MMK: “Saya Abdul Khan and Saya Yar Tin are my favorite poets. Saya Abdul Khan often writes different kinds of quotes on social media, some of which are motivational and some are on religion. Everyday, Saya Yar Tin writes at least one Burmese poem or one story related to our people which reflects what and how the Rohingya have been suffering and facing for decades. Through their compositions, I get plenty of helpful tips that make my mind more creative and my pen sharper. The apparent reason why I prefer them is only because of their creative and deep writing style.
I also prefer three prominent authors, Mayyu Ali from Burma (Author of Exodus), Brenda Mohammad from UK (Founder of How To Write for Success) and Dr. Nk Sharma from India (Founder of POEMARIUM). The three of them also inspire me by their heart-touching and brilliant poetry verses.”
AG: How many poems have you published, so far in the Art Garden Rohingya and other outlets?
MMK: “Well, I’ve published 16 English and 3 Burmese poems at The Art Garden Rohingya and many are being composed now. I am the author of the poetry book ”Pacifist Spider At Cage” released by Litlight, Pakistan. Many of my poetry have been published in many of international magazines, news papers, popular websites and anthologies. I’ve co-authored more than five poetry books, ‘Signature of Truth: An anthology of poems’, ‘MUSINGS: An anthology of selected 100 poets’, ‘The Art of Growing Up: A collection of Short Stories’, ‘LOCKDOWN DIARIES: An anthology of My COVID Experience’, ‘Christmas In Our Hearts: An anthology of poems’, ‘Love Thy Mother: A collection of poems’, ‘HUM ON HUMANITY: A journal Devotes to Humankind’.”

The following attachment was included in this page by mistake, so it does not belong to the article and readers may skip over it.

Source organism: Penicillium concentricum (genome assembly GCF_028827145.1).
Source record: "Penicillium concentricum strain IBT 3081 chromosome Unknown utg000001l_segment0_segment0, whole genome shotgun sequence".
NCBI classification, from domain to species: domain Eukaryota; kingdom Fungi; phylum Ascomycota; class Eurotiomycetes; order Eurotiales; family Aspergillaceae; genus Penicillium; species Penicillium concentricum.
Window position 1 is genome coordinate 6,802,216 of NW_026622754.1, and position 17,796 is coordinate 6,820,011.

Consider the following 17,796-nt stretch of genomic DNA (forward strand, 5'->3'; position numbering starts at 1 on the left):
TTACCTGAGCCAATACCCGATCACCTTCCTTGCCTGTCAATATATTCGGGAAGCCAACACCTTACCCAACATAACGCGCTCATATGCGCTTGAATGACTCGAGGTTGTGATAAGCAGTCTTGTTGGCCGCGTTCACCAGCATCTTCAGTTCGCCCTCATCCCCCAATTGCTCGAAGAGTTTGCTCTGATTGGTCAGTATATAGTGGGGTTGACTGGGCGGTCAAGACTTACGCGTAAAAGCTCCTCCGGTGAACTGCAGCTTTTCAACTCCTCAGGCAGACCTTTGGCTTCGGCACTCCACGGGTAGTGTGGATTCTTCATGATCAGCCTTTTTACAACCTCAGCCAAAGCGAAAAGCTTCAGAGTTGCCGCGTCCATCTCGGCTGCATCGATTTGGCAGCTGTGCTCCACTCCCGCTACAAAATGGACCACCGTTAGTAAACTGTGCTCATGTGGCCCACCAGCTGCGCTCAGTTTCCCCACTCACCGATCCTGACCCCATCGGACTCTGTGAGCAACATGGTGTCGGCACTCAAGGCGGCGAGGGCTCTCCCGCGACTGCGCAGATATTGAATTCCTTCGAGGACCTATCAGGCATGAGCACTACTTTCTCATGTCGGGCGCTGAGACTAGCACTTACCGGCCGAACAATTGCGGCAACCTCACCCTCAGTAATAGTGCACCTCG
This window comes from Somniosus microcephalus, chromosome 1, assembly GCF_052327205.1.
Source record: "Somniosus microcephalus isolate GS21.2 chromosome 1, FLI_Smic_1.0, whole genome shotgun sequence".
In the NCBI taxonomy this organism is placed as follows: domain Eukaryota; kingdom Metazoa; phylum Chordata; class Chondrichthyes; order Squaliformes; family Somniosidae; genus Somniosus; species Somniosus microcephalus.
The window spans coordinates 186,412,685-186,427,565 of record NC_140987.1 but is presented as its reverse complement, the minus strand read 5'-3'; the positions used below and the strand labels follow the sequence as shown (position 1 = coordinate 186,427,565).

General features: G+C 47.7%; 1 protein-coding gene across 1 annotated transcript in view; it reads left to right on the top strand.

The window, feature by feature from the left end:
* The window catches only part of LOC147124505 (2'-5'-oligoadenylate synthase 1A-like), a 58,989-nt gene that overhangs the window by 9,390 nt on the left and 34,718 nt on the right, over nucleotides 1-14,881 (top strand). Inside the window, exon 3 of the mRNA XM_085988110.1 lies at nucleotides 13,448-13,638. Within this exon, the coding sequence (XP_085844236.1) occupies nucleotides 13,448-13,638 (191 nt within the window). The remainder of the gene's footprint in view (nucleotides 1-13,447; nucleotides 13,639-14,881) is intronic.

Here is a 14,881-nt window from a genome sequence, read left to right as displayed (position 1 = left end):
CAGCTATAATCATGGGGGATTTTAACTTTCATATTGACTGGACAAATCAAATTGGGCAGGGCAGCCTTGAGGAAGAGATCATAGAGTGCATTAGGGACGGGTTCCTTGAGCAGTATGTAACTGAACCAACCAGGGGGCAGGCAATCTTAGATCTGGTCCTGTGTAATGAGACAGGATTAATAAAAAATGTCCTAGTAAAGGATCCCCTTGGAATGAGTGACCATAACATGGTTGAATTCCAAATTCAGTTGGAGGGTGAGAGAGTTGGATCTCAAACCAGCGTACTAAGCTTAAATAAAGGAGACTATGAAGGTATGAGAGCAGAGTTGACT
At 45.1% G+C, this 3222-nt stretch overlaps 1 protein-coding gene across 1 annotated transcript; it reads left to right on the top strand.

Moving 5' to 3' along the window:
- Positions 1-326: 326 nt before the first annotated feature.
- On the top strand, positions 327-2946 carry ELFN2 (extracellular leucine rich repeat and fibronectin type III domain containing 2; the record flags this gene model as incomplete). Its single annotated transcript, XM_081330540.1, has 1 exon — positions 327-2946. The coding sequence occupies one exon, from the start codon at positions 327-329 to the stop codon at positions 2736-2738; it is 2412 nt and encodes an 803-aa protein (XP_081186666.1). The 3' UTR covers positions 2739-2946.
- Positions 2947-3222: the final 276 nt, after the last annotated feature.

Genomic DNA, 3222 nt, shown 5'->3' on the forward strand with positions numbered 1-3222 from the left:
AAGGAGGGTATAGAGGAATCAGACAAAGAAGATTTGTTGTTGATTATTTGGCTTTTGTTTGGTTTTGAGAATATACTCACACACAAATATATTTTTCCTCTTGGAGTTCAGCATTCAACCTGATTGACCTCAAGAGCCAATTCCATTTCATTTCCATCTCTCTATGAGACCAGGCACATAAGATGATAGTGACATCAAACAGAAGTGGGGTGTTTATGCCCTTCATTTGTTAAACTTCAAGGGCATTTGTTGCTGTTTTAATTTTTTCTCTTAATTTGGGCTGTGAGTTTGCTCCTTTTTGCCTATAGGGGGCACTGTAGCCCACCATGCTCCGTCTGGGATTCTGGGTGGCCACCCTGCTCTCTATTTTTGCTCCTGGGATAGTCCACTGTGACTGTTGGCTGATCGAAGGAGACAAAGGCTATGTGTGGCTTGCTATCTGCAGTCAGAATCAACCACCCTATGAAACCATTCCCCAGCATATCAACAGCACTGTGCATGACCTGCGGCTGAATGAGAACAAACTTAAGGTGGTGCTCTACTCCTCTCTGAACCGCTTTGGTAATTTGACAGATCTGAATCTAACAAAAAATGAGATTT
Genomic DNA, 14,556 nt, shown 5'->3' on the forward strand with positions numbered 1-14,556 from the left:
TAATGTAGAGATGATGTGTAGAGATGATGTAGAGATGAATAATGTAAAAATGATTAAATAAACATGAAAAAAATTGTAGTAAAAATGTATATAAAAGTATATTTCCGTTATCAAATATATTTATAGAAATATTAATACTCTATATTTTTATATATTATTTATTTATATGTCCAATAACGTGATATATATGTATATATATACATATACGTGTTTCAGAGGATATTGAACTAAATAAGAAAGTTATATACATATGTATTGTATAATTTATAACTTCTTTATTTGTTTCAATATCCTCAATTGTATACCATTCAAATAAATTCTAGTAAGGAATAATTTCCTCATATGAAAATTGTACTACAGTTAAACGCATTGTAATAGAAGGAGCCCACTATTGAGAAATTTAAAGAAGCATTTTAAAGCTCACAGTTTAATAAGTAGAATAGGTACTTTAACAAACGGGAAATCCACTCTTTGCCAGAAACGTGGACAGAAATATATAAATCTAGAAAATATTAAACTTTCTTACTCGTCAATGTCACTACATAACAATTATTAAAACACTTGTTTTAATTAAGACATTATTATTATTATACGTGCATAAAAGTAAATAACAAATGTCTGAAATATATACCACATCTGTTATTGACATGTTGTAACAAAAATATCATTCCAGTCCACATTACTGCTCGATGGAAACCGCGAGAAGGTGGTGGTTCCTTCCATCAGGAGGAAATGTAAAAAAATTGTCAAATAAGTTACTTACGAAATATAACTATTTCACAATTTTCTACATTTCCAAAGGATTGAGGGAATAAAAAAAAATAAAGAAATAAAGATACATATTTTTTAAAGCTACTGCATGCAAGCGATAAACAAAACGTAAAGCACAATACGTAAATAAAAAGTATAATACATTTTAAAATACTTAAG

AG: What is your first published poem? How were you feeling seeing it published?
MMK: “My first published poem is ‘How Could I Leave You Alone?’. I wrote this poem when the situation made me separated from my loved one. By the time I saw it published, I was so excited that some of my facebook friends were enjoying it giving good reactions. From that day, writing poetry has become my passion.”
AG: What do you want to be in your future?
MMK: “I want to be a prominent writer for my people both to preserve our own art, culture, identity and history and to write on Rohingya women rights and their cultural barriers in Myanmar.”
AG: Who is your hero?
MMK: “My heroes are Prophet Muhammad (S.A.W) and my father. Prophet’s inspirational words always flow in my blood-stream to stand on the right paths. My father’s advice is only to always keep faith in Allah. He gave me his input and unconditional effort to be the one who I am now even though as the government servant, he was poorly paid when I was studying at school.”
AG: Can you tell us your personal experience amid this pandemic COVID-19? How does it affect you and your family?